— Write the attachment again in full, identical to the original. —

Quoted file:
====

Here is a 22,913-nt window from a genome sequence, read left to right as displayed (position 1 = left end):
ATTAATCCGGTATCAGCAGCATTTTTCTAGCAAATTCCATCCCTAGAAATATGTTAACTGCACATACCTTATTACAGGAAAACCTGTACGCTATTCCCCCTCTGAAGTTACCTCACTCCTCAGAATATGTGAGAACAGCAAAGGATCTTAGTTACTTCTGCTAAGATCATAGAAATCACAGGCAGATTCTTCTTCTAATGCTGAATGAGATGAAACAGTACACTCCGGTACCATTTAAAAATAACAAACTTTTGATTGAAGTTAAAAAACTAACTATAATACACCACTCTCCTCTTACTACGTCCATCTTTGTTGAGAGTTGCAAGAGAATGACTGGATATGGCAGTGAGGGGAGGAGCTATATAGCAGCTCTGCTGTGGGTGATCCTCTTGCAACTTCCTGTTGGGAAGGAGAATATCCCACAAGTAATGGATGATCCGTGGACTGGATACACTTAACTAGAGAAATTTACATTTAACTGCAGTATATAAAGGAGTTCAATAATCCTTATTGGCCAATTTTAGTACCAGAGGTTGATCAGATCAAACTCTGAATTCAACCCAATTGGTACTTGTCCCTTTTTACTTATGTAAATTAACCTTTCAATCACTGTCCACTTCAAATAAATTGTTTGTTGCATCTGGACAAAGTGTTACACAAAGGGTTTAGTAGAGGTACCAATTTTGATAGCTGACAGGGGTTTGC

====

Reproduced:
Here is a 22,913-nt window from a genome sequence, read left to right as displayed (position 1 = left end):
ATTAATCCGGTATCAGCAGCATTTTTCTAGCAAATTCCATCCCTAGAAATATGTTAACTGCACATACCTTATTACAGGAAAACCTGTACGCTATTCCCCCTCTGAAGTTACCTCACTCCTCAGAATATGTGAGAACAGCAAAGGATCTTAGTTACTTCTGCTAAGATCATAGAAATCACAGGCAGATTCTTCTTCTAATGCTGAATGAGATGAAACAGTACACTCCGGTACCATTTAAAAATAACAAACTTTTGATTGAAGTTAAAAAACTAACTATAATACACCACTCTCCTCTTACTACGTCCATCTTTGTTGAGAGTTGCAAGAGAATGACTGGATATGGCAGTGAGGGGAGGAGCTATATAGCAGCTCTGCTGTGGGTGATCCTCTTGCAACTTCCTGTTGGGAAGGAGAATATCCCACAAGTAATGGATGATCCGTGGACTGGATACACTTAACTAGAGAAATTTACATTTAACTGCAGTATATAAAGGAGTTCAATAATCCTTATTGGCCAATTTTAGTACCAGAGGTTGATCAGATCAAACTCTGAATTCAACCCAATTGGTACTTGTCCCTTTTTACTTATGTAAATTAACCTTTCAATCACTGTCCACTTCAAATAAATTGTTTGTTGCATCTGGACAAAGTGTTACACAAAGGGTTTAGTAGAGGTACCAATTTTGATAGCTGACAGGGGTTTGC